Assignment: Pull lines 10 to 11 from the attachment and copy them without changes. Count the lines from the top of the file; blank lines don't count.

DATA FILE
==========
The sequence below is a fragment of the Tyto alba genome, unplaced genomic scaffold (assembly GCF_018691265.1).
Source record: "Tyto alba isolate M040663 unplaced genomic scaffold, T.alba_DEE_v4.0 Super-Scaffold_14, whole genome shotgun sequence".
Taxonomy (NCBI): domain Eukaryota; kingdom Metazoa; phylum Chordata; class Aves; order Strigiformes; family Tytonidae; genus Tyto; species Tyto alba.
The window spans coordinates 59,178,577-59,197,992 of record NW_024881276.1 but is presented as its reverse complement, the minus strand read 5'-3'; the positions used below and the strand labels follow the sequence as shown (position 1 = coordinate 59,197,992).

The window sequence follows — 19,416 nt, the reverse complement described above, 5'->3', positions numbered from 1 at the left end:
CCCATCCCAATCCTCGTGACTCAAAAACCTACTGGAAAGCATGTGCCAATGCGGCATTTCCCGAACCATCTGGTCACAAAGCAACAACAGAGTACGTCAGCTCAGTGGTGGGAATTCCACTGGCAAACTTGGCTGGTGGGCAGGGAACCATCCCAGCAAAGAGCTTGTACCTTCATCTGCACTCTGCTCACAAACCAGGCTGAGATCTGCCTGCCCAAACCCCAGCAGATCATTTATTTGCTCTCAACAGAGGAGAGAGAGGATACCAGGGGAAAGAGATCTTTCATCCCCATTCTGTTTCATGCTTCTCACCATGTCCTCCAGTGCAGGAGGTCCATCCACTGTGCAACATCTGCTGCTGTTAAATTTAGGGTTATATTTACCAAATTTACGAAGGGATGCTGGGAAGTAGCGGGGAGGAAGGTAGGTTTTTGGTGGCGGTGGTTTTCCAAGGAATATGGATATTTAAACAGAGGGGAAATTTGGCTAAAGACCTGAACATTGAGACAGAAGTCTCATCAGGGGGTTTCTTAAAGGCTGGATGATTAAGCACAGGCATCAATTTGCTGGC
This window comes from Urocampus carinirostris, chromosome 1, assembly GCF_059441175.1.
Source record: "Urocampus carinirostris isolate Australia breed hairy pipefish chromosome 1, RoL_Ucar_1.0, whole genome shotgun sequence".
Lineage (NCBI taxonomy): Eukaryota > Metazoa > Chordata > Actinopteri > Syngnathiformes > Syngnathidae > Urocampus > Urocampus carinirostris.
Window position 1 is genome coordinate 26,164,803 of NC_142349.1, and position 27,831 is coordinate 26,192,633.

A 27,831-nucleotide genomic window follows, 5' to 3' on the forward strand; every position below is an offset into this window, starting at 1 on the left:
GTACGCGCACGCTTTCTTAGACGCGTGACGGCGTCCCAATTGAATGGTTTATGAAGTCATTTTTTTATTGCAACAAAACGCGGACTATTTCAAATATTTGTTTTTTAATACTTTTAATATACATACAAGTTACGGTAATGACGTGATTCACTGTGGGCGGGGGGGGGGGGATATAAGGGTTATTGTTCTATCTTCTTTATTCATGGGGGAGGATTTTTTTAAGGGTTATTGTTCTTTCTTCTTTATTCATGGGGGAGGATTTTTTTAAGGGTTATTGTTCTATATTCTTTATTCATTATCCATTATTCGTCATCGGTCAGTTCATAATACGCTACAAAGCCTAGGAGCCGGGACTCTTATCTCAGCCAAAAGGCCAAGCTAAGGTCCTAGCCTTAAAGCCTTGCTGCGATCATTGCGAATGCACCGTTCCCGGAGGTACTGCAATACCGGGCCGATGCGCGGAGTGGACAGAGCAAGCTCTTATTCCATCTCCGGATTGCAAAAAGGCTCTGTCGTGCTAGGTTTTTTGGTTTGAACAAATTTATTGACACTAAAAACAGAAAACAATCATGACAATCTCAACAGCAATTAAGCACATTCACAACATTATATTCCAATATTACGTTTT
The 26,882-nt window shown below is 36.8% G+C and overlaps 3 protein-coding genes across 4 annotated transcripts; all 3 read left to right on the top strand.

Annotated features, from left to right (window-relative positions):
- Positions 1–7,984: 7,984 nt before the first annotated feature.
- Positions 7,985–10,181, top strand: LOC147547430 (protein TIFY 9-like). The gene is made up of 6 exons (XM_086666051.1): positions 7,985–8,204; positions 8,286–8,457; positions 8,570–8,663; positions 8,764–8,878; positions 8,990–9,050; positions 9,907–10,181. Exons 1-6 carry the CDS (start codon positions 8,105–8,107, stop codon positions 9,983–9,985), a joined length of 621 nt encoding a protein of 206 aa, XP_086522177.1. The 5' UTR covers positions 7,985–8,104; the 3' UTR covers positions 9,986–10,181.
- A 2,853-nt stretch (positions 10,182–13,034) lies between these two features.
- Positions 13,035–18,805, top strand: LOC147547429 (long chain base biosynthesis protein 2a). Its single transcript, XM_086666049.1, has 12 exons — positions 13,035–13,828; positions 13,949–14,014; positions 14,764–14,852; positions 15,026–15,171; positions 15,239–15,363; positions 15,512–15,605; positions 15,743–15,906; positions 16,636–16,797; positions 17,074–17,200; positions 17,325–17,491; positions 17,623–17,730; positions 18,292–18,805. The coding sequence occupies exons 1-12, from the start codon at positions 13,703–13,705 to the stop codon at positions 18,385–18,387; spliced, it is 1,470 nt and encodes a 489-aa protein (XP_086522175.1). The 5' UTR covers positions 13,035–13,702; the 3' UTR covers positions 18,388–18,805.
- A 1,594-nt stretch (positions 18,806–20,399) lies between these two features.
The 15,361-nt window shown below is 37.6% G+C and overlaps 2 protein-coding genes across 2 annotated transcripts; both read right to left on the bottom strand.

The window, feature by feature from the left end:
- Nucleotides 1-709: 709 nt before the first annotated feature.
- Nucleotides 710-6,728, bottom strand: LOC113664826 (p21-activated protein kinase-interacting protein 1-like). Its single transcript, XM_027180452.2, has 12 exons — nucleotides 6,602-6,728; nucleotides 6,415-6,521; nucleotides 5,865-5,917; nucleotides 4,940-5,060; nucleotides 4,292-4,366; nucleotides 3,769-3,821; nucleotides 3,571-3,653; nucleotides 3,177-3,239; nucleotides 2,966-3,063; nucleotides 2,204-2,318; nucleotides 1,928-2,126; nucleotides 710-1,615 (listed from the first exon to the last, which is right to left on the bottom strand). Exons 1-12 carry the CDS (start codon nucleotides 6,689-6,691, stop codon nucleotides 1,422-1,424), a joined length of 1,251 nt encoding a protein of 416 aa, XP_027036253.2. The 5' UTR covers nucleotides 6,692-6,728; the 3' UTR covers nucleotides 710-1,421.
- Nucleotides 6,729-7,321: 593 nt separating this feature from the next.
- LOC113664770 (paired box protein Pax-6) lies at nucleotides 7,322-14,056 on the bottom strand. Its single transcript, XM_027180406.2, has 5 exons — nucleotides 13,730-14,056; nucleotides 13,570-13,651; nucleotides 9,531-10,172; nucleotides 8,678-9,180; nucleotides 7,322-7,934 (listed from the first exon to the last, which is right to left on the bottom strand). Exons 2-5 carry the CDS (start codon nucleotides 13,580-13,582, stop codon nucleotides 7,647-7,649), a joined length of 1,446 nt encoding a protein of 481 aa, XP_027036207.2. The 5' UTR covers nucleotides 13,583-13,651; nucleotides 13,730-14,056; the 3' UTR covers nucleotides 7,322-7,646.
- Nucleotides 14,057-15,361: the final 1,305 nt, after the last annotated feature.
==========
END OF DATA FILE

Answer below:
Window position 1 is genome coordinate 26,164,803 of NC_142349.1, and position 27,831 is coordinate 26,192,633.

A 27,831-nucleotide genomic window follows, 5' to 3' on the forward strand; every position below is an offset into this window, starting at 1 on the left: